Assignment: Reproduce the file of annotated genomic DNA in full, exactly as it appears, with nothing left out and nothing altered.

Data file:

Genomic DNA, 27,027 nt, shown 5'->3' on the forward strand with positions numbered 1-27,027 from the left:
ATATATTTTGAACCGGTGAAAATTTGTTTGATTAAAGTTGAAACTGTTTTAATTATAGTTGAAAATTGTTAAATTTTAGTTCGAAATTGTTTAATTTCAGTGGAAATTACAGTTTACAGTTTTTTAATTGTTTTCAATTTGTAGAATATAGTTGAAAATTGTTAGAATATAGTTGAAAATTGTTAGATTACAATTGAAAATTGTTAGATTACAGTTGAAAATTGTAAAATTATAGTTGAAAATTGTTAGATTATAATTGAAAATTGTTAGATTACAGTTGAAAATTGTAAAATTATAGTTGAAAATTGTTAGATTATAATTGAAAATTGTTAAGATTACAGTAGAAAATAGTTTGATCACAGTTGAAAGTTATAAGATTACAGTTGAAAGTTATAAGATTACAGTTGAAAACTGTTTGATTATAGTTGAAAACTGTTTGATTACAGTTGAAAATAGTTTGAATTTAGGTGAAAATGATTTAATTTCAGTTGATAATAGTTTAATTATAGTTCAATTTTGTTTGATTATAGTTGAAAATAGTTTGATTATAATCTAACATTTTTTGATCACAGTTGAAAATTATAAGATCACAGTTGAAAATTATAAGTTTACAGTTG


Genomic DNA, 27,027 nt, shown 5'->3' on the forward strand with positions numbered 1-27,027 from the left:
ATATATTTTGAACCGGTGAAAATTTGTTTGATTAAAGTTGAAACTGTTTTAATTATAGTTGAAAATTGTTAAATTTTAGTTCGAAATTGTTTAATTTCAGTGGAAATTACAGTTTACAGTTTTTTAATTGTTTTCAATTTGTAGAATATAGTTGAAAATTGTTAGAATATAGTTGAAAATTGTTAGATTACAATTGAAAATTGTTAGATTACAGTTGAAAATTGTAAAATTATAGTTGAAAATTGTTAGATTATAATTGAAAATTGTTAGATTACAGTTGAAAATTGTAAAATTATAGTTGAAAATTGTTAGATTATAATTGAAAATTGTTAAGATTACAGTAGAAAATAGTTTGATCACAGTTGAAAGTTATAAGATTACAGTTGAAAGTTATAAGATTACAGTTGAAAACTGTTTGATTATAGTTGAAAACTGTTTGATTACAGTTGAAAATAGTTTGAATTTAGGTGAAAATGATTTAATTTCAGTTGATAATAGTTTAATTATAGTTCAATTTTGTTTGATTATAGTTGAAAATAGTTTGATTATAATCTAACATTTTTTGATCACAGTTGAAAATTATAAGATCACAGTTGAAAATTATAAGTTTACAGTTG